Louisa County Supervisors begin budget season

Louisa County Supervisors begin budget season

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WAPELLO — The Louisa County Board of Supervisors held a series of budget work sessions Tuesday as the members reviewed about a dozen departmental and other spending plans for fiscal year 2021.

The county’s mental health and disabilities services budget was one of the largest of the proposals reviewed by supervisors Chris Ball, Randy Griffin and Brad Quigley.

Mental health and disabilities director Bobbi Wulf, who attended the review meeting by telephone, reminded the board that her budget included both a distribution to the regional mental health consortium’s fiscal agent and local administrative expenses.

According to Wulf, the county’s FY21 distribution to the Southeast Iowa LINK (SEIL) consortium will be $407,754, with $29,558 for the local expenses creating a total budget of $437,312. The total would represent a $52,742 increase over the current anticipated spending for this year.

The $407,754 is based on the per capita rate of $36.46 that is assessed to each county in the consortium.

Wulf said the mental health region used $1 million from the fiscal agent’s fund balance in this year’s budget to offset local costs and levies, but those funds were no longer available.

Meanwhile, Louisa County’s current mental health/disability services fund balance is $69,579 and is projected by SEIL to be about $53,671 at the end of the fiscal year. The total anticipated budget of $437,312 established the spending authority for the FY21 budget, Wulf said.

An additional $8,866 would be added to the spending authority to cover a state allowed 30 percent fund balance of the $29,558 local administrative expenses. The projected $53,671 fund balance at the end of FY20 would then leave total expenses of $392,507, which would represent the total levy needed by Louisa County for the fiscal year.

The county’s related general assistance budget was also presented by director Cyndi Mears. She requested $33,282 in combined administration and services for FY21, which compared to $32,929 in combined spending for FY20.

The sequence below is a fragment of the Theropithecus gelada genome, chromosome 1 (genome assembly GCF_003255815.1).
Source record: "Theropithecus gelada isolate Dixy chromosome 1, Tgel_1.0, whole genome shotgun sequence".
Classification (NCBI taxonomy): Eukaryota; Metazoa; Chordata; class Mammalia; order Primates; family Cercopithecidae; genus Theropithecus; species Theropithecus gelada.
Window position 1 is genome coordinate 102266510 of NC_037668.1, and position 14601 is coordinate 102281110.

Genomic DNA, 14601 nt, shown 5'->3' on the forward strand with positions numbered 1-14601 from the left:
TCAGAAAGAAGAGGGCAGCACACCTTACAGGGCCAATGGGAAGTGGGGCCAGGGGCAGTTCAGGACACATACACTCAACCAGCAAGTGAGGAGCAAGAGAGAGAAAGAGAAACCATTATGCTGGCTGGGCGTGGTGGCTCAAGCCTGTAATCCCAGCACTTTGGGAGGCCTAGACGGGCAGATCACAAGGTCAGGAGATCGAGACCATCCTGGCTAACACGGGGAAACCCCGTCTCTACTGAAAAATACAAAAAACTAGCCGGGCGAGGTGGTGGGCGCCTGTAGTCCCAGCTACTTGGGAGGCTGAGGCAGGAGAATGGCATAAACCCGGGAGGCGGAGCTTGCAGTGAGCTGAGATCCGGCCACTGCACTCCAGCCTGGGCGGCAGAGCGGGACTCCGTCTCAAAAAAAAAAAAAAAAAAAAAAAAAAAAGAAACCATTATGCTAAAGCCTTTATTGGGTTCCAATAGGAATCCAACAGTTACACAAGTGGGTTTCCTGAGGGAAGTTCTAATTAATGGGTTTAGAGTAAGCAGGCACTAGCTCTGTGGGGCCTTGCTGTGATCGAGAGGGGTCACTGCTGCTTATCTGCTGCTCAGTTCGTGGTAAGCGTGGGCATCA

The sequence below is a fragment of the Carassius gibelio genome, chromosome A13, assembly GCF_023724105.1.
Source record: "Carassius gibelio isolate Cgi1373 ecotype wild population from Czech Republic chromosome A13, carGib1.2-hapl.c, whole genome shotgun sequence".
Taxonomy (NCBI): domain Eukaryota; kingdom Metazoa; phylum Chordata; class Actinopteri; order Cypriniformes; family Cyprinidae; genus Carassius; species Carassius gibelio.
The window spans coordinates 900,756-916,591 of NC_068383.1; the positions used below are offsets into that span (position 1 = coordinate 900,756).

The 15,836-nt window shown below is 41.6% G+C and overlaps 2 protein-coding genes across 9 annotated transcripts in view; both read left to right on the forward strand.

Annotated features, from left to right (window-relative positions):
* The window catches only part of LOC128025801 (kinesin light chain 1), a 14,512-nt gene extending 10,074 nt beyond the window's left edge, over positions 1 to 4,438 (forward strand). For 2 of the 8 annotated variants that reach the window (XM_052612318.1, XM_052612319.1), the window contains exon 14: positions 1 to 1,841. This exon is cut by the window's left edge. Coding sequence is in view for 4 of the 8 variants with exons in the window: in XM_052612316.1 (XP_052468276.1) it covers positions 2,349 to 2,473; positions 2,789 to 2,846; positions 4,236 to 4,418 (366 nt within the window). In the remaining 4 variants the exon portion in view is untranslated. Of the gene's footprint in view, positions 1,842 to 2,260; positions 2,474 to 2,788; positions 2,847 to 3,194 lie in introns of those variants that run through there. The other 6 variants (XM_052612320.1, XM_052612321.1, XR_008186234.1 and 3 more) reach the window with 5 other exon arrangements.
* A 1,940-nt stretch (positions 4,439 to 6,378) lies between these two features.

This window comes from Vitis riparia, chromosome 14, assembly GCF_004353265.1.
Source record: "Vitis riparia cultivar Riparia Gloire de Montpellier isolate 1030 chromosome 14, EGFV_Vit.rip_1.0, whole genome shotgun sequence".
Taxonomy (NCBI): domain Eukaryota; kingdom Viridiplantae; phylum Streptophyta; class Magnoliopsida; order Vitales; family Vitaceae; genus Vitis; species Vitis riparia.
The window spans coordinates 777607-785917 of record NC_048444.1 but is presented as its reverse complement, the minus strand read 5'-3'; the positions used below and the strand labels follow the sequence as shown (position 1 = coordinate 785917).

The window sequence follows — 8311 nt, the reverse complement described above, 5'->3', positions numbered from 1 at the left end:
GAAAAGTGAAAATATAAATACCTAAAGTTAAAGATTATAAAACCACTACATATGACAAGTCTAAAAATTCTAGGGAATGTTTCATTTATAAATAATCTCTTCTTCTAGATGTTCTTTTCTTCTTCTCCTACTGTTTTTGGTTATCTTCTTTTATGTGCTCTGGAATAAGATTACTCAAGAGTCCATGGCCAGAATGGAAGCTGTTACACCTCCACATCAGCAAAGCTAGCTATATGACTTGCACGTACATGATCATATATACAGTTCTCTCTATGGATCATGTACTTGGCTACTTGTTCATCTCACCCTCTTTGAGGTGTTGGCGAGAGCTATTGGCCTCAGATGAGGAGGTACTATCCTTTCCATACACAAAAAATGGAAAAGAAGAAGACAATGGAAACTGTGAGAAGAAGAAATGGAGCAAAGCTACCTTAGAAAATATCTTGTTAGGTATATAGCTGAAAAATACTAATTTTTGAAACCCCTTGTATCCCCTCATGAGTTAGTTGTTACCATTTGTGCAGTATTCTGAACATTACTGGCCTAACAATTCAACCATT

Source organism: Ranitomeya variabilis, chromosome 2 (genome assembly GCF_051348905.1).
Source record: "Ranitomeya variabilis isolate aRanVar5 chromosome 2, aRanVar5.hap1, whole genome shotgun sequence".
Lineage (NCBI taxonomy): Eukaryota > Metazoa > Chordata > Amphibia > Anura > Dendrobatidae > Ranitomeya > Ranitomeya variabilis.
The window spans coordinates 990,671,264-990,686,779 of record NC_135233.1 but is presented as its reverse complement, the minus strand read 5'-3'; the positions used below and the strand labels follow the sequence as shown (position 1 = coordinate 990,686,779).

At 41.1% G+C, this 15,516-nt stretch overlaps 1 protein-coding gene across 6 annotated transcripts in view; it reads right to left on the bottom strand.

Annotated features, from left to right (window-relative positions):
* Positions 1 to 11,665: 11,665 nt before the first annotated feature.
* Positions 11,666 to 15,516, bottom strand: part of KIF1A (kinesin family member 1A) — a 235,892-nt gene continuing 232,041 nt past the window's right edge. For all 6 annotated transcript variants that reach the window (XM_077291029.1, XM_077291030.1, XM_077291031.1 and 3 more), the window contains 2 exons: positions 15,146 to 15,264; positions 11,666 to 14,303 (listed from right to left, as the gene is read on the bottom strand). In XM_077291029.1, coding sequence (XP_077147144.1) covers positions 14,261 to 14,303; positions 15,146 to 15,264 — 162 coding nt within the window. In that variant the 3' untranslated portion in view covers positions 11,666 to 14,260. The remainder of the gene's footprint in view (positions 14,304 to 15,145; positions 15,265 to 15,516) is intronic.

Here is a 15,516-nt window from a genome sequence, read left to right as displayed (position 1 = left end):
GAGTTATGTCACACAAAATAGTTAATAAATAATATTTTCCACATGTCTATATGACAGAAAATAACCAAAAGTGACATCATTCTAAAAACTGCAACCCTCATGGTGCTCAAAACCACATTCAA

The supervisors also reviewed the budgets for county auditor Sandi Elliott and county recorder Tammy Hayes’ offices.

Both said their budgets were close to this year’s anticipated spending, although Elliott said she had boosted her payroll for election workers and had bumped two of her deputies’ salaries.

Her proposal called for $277,353 in proposed spending, which compared to re-estimated spending this year of $275,077.

Hayes’ also reported an increase in her deputies’ salaries based on a plan she had presented last year to the supervisors.

She projected $156,100 in spending next year, compared to $151,941 this year.

The courthouse budget will need to be recalculated, after the supervisors agreed to seek a custodial contract that would specify a set number of contracted cleaning hours and reduce some part-time hours that were originally included in next year’s budget.

An additional $60,000 was also added by the supervisors to the proposed spending to cover new windows in the second floor of the building. Total projected spending will likely be over $215,000, which compares with $160,366 in this year’s budget.

Other proposed budgets reviewed by the supervisors, with current spending in parenthesis, included: Board of Supervisors, $140,011($137,521); .Medical Examiner, $39,500 ($37,000); County Complex, $80,250 ($82,750); Veterans Affairs, $47,180 ($46,326); Safety & Wellness, $3,028 ($2,978); and Other Community Services, $10,600 ($20,592).

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